gathering at The Four Seasons for The Australian's inaugural breakfast series
dispatches for the Sydney media world … this week saw The Australian on, yes, bullish form at it's inaugural Media breakfast series. many of Sydney's media agency kids gathered at The Four Seasons to hear Geoff Elliott chair a panel of Nick Leeder (Deputy CEO, The Australian), Malcolm Turnbull (Federal Member for Wentworth and former Leader of the Opposition), Andrew Murrell (GM Channel Market, Commonwealth bank of Australia) and Richard Eary (Head of Media and Telecommunications Research, UBS Equities) discuss convergence, iPads and a lot in between.
but it was Richard Freudenstein, CEO of The Australian and NDM who kicked things off. describing the context of the "rise of aggressive technological companies" that may prove "potentially quite disruptive to professional media companies". I'll let you digest the 'potentially', 'quite' and 'professional' bits of that quote on your own time…
Freudenstein kicked off the bullish tone in fine form… declaring that the organisation is "aiming for an increase in print circulation" and that it is "our intention to be the pre-eminent source of news at all times across all platforms" … "NewsCorp fully intends to be across all [emerging] platforms … it's cheap, current and constantly up to date"
but it was the Admiral himself who continued NewsCorp's bullish tone. Rupert Murdoch addressed the room via a recorded video, and in comments reported this week in The Guardian, heaped praise on Steve Jobs and his iPad, of which Murdoch is so fond… but the Admiral's battle charge began with comments aimed at recent adversary Google. he noted that he had "ruffled some feathers" but that "the debate needed to be had" … and, in a delightfully provocative comment that "The argument that information wants to be free is only said by those who want it for free" … lovely stuff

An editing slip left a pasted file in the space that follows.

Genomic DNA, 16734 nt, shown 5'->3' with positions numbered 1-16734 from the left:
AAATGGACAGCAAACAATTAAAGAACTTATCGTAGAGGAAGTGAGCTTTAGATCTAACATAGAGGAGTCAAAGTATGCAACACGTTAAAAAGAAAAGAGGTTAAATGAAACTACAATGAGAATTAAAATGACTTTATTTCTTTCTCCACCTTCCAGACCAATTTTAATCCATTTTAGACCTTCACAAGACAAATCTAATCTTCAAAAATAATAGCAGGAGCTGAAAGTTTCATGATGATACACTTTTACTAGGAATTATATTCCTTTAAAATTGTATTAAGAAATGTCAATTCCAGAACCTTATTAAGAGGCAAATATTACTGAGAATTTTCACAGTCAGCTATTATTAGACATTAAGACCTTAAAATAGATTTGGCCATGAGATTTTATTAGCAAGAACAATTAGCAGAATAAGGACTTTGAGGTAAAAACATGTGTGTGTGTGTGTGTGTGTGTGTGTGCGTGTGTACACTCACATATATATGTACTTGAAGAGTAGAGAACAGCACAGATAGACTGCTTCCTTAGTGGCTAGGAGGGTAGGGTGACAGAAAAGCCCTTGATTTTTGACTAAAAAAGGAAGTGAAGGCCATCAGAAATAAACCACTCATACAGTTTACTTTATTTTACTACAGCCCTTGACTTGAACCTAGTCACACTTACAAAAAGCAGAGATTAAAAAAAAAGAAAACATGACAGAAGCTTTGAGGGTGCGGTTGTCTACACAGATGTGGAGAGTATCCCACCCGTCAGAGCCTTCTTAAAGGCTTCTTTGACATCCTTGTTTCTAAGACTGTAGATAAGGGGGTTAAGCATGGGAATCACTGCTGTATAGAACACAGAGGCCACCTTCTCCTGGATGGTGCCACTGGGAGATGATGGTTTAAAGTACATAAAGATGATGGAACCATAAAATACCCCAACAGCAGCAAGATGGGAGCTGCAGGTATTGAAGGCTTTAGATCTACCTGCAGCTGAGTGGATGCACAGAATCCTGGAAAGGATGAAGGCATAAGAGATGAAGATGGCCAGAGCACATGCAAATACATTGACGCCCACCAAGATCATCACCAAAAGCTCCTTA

Murdoch described how "we are witnessing the start of a new business model for the internet" … "people are willing to pay for high quality content, as long as we deliver it how and where they want it" (Murdoch missed out the last bit of that sentence: …and as long as that content is not available for free elsewhere)
and then to the panel debate, where NewsCorp's bullish tone continued unopposed by the rest of the panel. it started OK, when Elliott asked Eary if newspapers were dead? Eary replied that "its a good question" … cue nervous laughter from the NewsCorp crowd. but it didn't last long – Eary went on to say that "there is some degree of optimism" and that "even if paywalls are put up there's a big audience to monetise" … "if you look at digital CPMs vs Press CPMs there's a big divide" – his point… that better targeting (behind paywalls) generate higher CPMs. all very on message.
and how the message continued… "You don't want to bet against yourself – we're not seeing circulation decline" … "we need to grow in both directions" … "be careful you don't import [from the US and UK] the narrative" … "the beauty of an app is that the technology goes away [the iPad is introducing] serendipity back into the browsing experience"
you were hard-pressed to find anything off what was clearly a very well constructed message to Sydney's media community. that NewsCorp and The Australian are growing and on top of emerging platforms and technologies. the only descension came from what I had considered to be the most unlikely of places… Malcolm Turnbull seemed to be the only challenge on the platform, the only voice of question.
Turnbull pointed out the "devastating loss of value" that the internet had brought about in media organisations, and raised valid and critical questions about the rise of video and the effect of new technologies on news organsations. his questions and concerns were simply brushed away, with Nick Leeder, deputy CEO of The Australian commenting that "people have to sift through the nonsense they see on Twitter" and that "YouTube is great for dogs with skate boards.
which all-in-all was a shame. being bullish is good for business, it's good for shareholders and its good for negotiations and for bravado. but it's not good for the important debate that needs to be had about the future of media and communications. it's restrictive, limiting and adds nothing to the knowledge bank of media planners and clients picking their way through an evolving communications landscape.
NewsCorp can talk all they like about Twitter's "nonsense" and YouTube's "dogs with skateboards", the revolution is coming, whether they like it or not. being Bullish will only get you so far.